Monday, 18 February 2008

About how people learn and why do we ride and have horses......

I gave a private lesson today which made me think about a few things...Let's ramble (as I am not sure how orderly this post will be).

Teaching people to ride is a very unique sort of activity. You get to meet such variety of characters that you just have to stop and wonder sometimes what made them become interested in horses in the first place...
There are two types of people who seem to draw my attention the most: those who are extremely passionate about horses, focused on development of their riding and possibly of competitive nature (mostly because they are the closest to how I see myself) and those who have a horse/take lessons but appear secretively indifferent to everything the other group finds fascinating.
The most challenging element of my teaching quest at the moment is to learn how to understand that second group. How to motivate them (what motivates them??) to care about their horses properly and how to encourage them to improve their riding? How to teach them without somehow catching their somewhat contagious indifference?
When I first meet a rider (regardless whether it is a horse owner or a riding school rider) I like to ask a few questions. Apart from the usual ones about riding skills, experiences, ambitions etc I like to know what drew them to horses in the first place.
If I speak to a child I might ask about the colours of the favourite ponies (they usually have some!), about what they like the most about riding (the most genuine answer I got was from an 8 year old child who said: "I like riding because it makes me feel special") or whether they would like their own pony. An adult rider is a different story - here I like to ask various questions, from how often they have been riding to questions about anything at all, so I can define (at least preliminarily) the way each person might learn and how best to address them.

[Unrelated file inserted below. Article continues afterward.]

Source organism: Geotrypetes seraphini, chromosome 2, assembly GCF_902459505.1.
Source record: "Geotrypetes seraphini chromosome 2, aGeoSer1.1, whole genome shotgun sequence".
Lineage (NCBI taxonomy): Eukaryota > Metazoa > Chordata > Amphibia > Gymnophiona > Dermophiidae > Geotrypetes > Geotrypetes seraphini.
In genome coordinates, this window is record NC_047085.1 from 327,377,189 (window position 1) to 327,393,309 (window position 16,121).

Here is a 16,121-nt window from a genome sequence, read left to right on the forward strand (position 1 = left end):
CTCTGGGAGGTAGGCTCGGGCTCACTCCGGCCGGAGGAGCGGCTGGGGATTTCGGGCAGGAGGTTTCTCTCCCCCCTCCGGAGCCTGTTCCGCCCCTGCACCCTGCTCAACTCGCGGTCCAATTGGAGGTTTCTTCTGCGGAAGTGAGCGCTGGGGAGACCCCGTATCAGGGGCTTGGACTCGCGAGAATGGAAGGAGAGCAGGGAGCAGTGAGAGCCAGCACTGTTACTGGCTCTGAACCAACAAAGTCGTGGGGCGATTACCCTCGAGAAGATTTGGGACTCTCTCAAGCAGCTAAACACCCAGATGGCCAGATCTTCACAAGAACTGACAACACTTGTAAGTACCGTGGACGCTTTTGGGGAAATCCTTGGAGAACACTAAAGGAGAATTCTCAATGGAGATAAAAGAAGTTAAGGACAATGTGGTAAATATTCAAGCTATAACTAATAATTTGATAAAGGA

For example, some people use a lot of visual references and then I know they learn by actually seeing things being done or have them described in a way they can imagine them being done; some say 'I feel this', 'felt it that way' a lot of which often indicates they learn best by experiences and practise rather than lengthy explanations.

However, sometimes I get answers like: " I ride because my dad drove me here" (a child), "Gets me out of the house" (adult), "Because otherwise I would be sat at home getting fat" (teenager). There is not much of the love of horses involved as far as these people's motivation is concerned. See, I personally disagree with the use of horses as fitness machines...yes, it brings money to the sport but I really don't know how to deal/teach the kind of people such incentive attracts. If they treat horses as the way to get fit but they also really like them or are staring to like them then we will meet half-way at some point. If they just come and stand by the mounting block waiting for the 'treadmill' to be brought in then we will most likely be travelling in opposite directions hundred kilometers per hour.

Now, on one hand I know (or I presume) that ideally I should be doing what I can to wake that emotional bond with the horse, to actually teach how to fall in love in horses...On the other hand though I find it difficult. Why? Maybe because I don't remember how it feels not to be "into horses"? Maybe it's because when I first saw a horse, touched it, smelt it I felt so overwhelmed and all consumed by it that it's almost incredible to think that some people might be so indifferent...

Sure, on an intellectual level I do understand it, we all like different things, different sports, different pleasures. On an emotional level I don't get it at all ;)

Some interesting reading:

How People Learn: Brain, Mind, Experience, and School

The Power of Visual Learning

Learning In Sports

Psychology in Sports

Imagery, Visualisation and Other Mind Tools

A book: might be interesting: Skill Acquisition in Sport: Research, Theory, Practise
(can be bought from Amazon and you can Search Inside as well)

And this (although don't expect a scientific article here ;) as it shows how big can the difference be in people's opinions : Should the equestrian team exist? Yea or Neigh?

1 comment

Original L said...

I agree, the way people learn is such a huge variety of styles and motivations. I also know the people you mean who ride and own horses but aren't really even INTERESTED in them. !?!?! I don't think I'll ever understand that...

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